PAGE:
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Comparative Advantage and the Welfare Impact of European Integration

  • Andrei A. Levchenko
  • Jing Zhang

This paper investigates the welfare gains from European trade integration, and the role of comparative advantage in determining the magnitude of those gains. We use a multisector Ricardian model implemented on 79 countries, and compare welfare in the 2000s to a counterfactual scenario in which East European countries are closed to trade. For West European countries, the mean welfare gain from trade integration with Eastern Europe is 0.16%, rang- ing from zero for Portugal to 0.4% for Austria. For East European countries, gains from trade are 9.23% at the mean, ranging from 2.85% for Russia to 20% for Estonia. For Eastern Europe, comparative advantage is a key determinant of the variation in the welfare gains: countries whose comparative advantage is most similar to Western Europe tend to gain less, while countries with technology most different from Western Europe gain the most.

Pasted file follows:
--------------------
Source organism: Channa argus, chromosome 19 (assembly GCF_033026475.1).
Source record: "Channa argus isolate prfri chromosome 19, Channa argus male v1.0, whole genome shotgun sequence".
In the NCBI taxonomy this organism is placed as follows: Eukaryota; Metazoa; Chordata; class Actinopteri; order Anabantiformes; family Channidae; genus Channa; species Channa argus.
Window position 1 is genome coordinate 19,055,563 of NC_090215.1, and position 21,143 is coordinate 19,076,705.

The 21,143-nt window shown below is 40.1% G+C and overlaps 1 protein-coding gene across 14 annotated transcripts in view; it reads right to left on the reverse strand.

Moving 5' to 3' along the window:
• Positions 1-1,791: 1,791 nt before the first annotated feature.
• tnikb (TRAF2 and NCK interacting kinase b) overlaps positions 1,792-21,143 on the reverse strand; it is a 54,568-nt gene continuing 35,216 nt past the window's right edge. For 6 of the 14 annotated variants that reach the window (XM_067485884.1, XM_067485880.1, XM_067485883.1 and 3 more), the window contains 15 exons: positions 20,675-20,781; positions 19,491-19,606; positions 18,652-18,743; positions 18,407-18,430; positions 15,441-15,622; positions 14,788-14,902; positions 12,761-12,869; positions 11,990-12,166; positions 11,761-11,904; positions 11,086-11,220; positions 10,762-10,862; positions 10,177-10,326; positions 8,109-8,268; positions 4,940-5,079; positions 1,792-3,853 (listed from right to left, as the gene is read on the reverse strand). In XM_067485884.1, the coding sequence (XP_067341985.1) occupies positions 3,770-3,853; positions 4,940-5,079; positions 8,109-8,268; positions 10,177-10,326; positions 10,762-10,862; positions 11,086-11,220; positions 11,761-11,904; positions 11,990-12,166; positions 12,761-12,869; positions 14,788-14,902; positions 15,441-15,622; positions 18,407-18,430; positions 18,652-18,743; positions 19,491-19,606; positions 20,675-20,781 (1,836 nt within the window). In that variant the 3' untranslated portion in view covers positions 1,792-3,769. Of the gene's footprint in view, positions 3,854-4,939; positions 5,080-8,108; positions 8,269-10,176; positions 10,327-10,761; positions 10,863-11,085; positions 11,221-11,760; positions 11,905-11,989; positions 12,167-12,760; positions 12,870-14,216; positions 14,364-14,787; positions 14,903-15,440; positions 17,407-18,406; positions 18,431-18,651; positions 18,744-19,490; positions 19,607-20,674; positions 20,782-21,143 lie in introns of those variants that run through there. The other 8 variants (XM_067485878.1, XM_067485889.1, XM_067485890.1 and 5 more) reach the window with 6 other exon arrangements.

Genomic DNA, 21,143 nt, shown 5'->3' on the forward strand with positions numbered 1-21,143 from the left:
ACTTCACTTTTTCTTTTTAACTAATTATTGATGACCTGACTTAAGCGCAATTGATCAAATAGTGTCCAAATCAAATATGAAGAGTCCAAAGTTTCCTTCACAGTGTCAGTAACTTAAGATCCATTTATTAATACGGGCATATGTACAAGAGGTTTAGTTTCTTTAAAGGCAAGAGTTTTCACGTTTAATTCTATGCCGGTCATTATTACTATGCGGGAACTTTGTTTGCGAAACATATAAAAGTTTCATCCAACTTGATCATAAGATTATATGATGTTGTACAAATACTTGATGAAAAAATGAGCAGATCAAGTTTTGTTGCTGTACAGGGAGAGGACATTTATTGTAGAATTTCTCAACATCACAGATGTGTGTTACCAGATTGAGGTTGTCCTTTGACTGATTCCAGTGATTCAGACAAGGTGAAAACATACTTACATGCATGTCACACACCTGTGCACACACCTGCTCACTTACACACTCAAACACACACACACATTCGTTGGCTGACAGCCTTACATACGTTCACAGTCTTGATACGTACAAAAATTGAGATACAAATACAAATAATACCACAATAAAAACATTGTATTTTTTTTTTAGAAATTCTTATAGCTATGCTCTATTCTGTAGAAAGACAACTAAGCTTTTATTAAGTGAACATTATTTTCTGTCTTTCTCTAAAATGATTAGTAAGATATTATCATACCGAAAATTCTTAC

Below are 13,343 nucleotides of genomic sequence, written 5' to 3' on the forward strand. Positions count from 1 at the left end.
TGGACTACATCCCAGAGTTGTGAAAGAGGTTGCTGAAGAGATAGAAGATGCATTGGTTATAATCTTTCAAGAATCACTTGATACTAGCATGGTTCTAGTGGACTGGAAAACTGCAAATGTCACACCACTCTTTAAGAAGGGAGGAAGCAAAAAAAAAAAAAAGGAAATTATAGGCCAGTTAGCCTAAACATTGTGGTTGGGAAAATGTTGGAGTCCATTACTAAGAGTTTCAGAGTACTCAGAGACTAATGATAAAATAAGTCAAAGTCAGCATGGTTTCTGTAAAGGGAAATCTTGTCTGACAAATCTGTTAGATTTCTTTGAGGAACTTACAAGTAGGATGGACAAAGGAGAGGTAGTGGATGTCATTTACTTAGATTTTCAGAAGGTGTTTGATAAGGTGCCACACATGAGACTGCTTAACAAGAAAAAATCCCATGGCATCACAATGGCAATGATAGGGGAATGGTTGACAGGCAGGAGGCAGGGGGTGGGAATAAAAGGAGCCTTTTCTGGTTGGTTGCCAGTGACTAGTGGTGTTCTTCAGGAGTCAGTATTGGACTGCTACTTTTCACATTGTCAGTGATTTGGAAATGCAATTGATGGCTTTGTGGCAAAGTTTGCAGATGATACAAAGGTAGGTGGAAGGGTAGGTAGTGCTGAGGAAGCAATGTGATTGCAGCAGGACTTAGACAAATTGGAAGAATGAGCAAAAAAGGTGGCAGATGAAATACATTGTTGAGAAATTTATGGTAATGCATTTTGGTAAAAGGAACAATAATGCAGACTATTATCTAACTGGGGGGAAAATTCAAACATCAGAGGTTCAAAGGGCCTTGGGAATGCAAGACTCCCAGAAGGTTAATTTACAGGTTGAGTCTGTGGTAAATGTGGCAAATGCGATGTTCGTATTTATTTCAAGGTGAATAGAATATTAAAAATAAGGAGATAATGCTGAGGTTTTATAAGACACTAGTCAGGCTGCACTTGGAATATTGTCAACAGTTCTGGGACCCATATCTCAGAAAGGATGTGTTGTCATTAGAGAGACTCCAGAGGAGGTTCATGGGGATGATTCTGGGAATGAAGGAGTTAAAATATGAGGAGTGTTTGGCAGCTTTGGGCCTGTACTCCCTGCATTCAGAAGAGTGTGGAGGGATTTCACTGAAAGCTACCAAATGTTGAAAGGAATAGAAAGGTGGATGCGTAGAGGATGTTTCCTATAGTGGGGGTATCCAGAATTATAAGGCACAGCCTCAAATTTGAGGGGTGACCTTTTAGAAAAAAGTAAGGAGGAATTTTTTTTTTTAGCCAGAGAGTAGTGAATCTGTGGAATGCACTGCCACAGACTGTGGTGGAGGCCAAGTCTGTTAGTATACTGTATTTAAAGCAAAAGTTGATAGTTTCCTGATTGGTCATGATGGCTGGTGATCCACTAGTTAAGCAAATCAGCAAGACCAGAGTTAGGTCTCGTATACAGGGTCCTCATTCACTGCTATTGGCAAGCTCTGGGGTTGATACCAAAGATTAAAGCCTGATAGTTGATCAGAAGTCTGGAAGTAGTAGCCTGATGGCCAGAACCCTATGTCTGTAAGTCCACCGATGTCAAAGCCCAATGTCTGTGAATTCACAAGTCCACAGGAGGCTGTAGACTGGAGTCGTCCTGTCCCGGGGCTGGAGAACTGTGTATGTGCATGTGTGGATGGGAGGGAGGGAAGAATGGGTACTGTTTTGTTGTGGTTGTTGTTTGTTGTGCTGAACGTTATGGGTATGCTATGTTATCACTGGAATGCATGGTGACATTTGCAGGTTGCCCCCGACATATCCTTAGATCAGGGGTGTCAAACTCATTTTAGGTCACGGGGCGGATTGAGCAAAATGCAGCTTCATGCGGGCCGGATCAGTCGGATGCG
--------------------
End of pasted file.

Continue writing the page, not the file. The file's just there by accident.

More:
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Paper provided by National Bureau of Economic Research, Inc in its series NBER Working Papers with number 18061.

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Date of creation: May 2012
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Publication status: published as Andrei A. Levchenko & Jing Zhang, 2012. "Comparative advantage and the welfare impact of European integration," Economic Policy, CEPR & CES & MSH, vol. 27(72), pages 567-602, October.
Handle: RePEc:nbr:nberwo:18061
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